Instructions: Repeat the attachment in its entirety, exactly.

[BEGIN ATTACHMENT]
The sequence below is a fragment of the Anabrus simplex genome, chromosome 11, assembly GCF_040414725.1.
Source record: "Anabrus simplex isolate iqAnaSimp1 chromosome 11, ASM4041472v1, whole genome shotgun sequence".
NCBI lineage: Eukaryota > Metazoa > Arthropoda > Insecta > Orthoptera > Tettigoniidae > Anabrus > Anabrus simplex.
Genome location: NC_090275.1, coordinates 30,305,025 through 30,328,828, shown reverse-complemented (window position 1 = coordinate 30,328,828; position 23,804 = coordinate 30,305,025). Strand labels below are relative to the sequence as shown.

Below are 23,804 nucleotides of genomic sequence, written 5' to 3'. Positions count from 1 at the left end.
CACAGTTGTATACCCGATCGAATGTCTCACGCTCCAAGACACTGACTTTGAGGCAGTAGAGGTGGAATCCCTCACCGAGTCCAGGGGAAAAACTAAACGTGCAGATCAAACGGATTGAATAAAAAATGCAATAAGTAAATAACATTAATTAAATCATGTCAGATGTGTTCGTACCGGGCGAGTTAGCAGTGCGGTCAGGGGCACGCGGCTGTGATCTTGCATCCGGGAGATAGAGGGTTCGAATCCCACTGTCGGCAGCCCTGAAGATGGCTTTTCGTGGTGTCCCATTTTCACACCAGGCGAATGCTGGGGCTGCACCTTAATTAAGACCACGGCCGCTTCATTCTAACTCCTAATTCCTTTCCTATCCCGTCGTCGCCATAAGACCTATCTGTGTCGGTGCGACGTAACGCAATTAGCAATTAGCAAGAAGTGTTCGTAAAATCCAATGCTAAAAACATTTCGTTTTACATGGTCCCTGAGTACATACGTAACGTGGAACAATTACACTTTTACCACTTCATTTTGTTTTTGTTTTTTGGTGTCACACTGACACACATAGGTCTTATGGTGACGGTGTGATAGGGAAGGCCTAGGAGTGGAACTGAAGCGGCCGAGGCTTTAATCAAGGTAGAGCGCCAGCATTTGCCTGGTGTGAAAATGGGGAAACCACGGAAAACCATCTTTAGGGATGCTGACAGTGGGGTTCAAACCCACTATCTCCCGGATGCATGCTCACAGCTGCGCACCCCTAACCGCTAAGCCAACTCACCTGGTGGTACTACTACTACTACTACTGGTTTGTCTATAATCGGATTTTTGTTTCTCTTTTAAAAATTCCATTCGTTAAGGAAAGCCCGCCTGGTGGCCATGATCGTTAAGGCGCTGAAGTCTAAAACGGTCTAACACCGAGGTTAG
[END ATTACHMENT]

The sequence below is a fragment of the Anabrus simplex genome, chromosome 11, assembly GCF_040414725.1.
Source record: "Anabrus simplex isolate iqAnaSimp1 chromosome 11, ASM4041472v1, whole genome shotgun sequence".
NCBI lineage: Eukaryota > Metazoa > Arthropoda > Insecta > Orthoptera > Tettigoniidae > Anabrus > Anabrus simplex.
Genome location: NC_090275.1, coordinates 30,305,025 through 30,328,828, shown reverse-complemented (window position 1 = coordinate 30,328,828; position 23,804 = coordinate 30,305,025). Strand labels below are relative to the sequence as shown.

Below are 23,804 nucleotides of genomic sequence, written 5' to 3'. Positions count from 1 at the left end.
CACAGTTGTATACCCGATCGAATGTCTCACGCTCCAAGACACTGACTTTGAGGCAGTAGAGGTGGAATCCCTCACCGAGTCCAGGGGAAAAACTAAACGTGCAGATCAAACGGATTGAATAAAAAATGCAATAAGTAAATAACATTAATTAAATCATGTCAGATGTGTTCGTACCGGGCGAGTTAGCAGTGCGGTCAGGGGCACGCGGCTGTGATCTTGCATCCGGGAGATAGAGGGTTCGAATCCCACTGTCGGCAGCCCTGAAGATGGCTTTTCGTGGTGTCCCATTTTCACACCAGGCGAATGCTGGGGCTGCACCTTAATTAAGACCACGGCCGCTTCATTCTAACTCCTAATTCCTTTCCTATCCCGTCGTCGCCATAAGACCTATCTGTGTCGGTGCGACGTAACGCAATTAGCAATTAGCAAGAAGTGTTCGTAAAATCCAATGCTAAAAACATTTCGTTTTACATGGTCCCTGAGTACATACGTAACGTGGAACAATTACACTTTTACCACTTCATTTTGTTTTTGTTTTTTGGTGTCACACTGACACACATAGGTCTTATGGTGACGGTGTGATAGGGAAGGCCTAGGAGTGGAACTGAAGCGGCCGAGGCTTTAATCAAGGTAGAGCGCCAGCATTTGCCTGGTGTGAAAATGGGGAAACCACGGAAAACCATCTTTAGGGATGCTGACAGTGGGGTTCAAACCCACTATCTCCCGGATGCATGCTCACAGCTGCGCACCCCTAACCGCTAAGCCAACTCACCTGGTGGTACTACTACTACTACTACTGGTTTGTCTATAATCGGATTTTTGTTTCTCTTTTAAAAATTCCATTCGTTAAGGAAAGCCCGCCTGGTGGCCATGATCGTTAAGGCGCTGAAGTCTAAAACGGTCTAACACCGAGGTTAG